Giovani Bernard Is the Cincinnati Bengals' Running Back to Own in Fantasy Football
It's common in fantasy football to have two players with similar average draft positions (ADP) that fantasy players have to decide between. What may be less common, though, is seeing those two players coming from the same team.
Right now, we have that exact situation happening with Giovani Bernard and Jeremy Hill. On MyFantasyLeague, Bernard is going ahead of Hill by about eight picks overall, and on Fantasy Football Calculator, it's Hill who's ahead in ADP by about 10 selections.
So who should you select?
Careers at a Glance
We know that rushing successes and Reception Net Expected Points (NEP) are the critical components to fantasy scoring for running backs.
For those unfamiliar with NEP, on every play, there's an expected point value an NFL team has for the drive based on yard line, down, and distance. What happens on that play can change the expected point value on said drive. What NEP does is aggregate the values gained or lost on every play into a single, net number.
You can read more about NEP in our glossary.
A success is any rush attempt that results in positive NEP, and Reception NEP is simply the NEP gained through receptions.
With that in mind, take a look at how Hill and Bernard have performed over their careers.
|Player||Year||Rushes||Rush Successes||Success Rate||Tar||Rec. NEP||Rec. NEP/Tar|
As a reference point, since 2011, the league average Success Rate was 41.2 percent, and the league average Reception NEP per target is 0.32 for running backs. Over their respective careers, Bernard has been slightly below average in Success Rate, while Hill has been slightly above. But the difference between them is somewhat small at four percent.
To put that in perspective, that's 10 rushing successes for a player with 250 carries.
However, there's a much larger gap in how the pair performs as receivers. Bernard is way above the league average, and Hill rests well below. To get an idea of the gap they have in Reception NEP per target, their difference is about the same as the gap between Matt Forte and Chris Ivory last season.
What About Fantasy Points?
We've spoken about their play on the field, but now let's talk about what you really care about -- the fantasy points.
|Player||Year||Rushes||Rush Yards||Rush TD||Rec||Rec Yards||Rec TD||PPR Points|
Again, the pair looks to be fairly even, with the slight edge to Bernard.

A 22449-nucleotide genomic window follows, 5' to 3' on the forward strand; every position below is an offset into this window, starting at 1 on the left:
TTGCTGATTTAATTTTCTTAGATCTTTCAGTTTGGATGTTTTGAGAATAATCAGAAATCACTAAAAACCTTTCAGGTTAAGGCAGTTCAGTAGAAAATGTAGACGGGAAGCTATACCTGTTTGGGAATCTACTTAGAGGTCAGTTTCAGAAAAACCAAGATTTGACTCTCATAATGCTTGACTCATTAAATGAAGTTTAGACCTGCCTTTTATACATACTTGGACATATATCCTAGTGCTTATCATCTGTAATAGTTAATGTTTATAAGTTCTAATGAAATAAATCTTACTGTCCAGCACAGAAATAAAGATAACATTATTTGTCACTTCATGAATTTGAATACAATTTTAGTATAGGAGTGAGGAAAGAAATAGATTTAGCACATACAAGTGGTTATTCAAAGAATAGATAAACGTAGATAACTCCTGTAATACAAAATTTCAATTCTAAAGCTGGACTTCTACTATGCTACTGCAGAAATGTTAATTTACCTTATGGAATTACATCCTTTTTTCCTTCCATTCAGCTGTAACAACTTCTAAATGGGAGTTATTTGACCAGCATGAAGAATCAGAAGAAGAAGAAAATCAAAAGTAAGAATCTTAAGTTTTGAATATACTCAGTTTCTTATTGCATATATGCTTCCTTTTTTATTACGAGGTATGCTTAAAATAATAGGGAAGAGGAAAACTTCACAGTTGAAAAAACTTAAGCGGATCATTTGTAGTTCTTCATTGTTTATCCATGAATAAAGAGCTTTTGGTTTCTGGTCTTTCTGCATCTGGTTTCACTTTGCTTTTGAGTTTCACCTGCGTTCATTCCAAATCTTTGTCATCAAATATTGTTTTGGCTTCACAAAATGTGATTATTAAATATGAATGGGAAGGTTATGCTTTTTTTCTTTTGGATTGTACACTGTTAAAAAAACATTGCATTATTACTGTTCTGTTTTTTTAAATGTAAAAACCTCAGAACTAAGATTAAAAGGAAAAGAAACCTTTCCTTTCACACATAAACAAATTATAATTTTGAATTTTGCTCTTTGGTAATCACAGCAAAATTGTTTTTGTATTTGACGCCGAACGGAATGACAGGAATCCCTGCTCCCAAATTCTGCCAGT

But is this comparison as even at it appears? Take a look at how Hill has played when Bernard has missed time, per the RotoViz Game Splits App.
Hill has produced far better in games where Bernard has missed compared to ones he has not. That throws some serious shade on his dominant rookie campaign in 2014, as well as his aggregate numbers above. Now let's take a look at how Bernard has played without the presence of a two-down thumper...
Oh, that's right, such data doesn't exist. Bernard hasn't played a single game in three seasons without either Hill or BenJarvus Green-Ellis around to steal early-down work and goal-line touches.
And he still averages more PPR fantasy points than Hill.
This would also be a good time to note that Bernard has had at least 1,000 total yards in every season of his career. He also is top seven in targets, receptions, and receiving yards by running backs since he came into the league in 2013. Meanwhile, Hill seems to be very touchdown dependent, with about 31 percent of his fantasy scoring coming from touchdowns.
Bernard has the better floor than Hill. He has been the better producer despite always being in a timeshare, and he's accumulated receptions and yards very consistently. Those stats aren't only easier to predict in a season-long sense, but week to week there will be much less variance in his performance.
Bernard may also have the greater ceiling. We've seen what Hill can do in Bernard's absence, and it's terrific, but if you glance again at the above graphic, you'll notice that Hill doesn't become more active in the passing game with Bernard out. He simply increases his rushing attempts and yards.
But Bernard already has the role as a receiver locked in, with 43 or more receptions in every year of his career. But he's never ran the ball more than 170 times in a season or scored more than five rushing touchdowns.
If Hill were to miss time, Bernard could accumulate those statistics and become the player that Hill might be incapable of being -- a three-down player with access to both receptions and touchdowns. Very few running backs have that right now, and it could make Bernard a fantasy monster.
You absolutely need to be selecting him over Hill in 2016.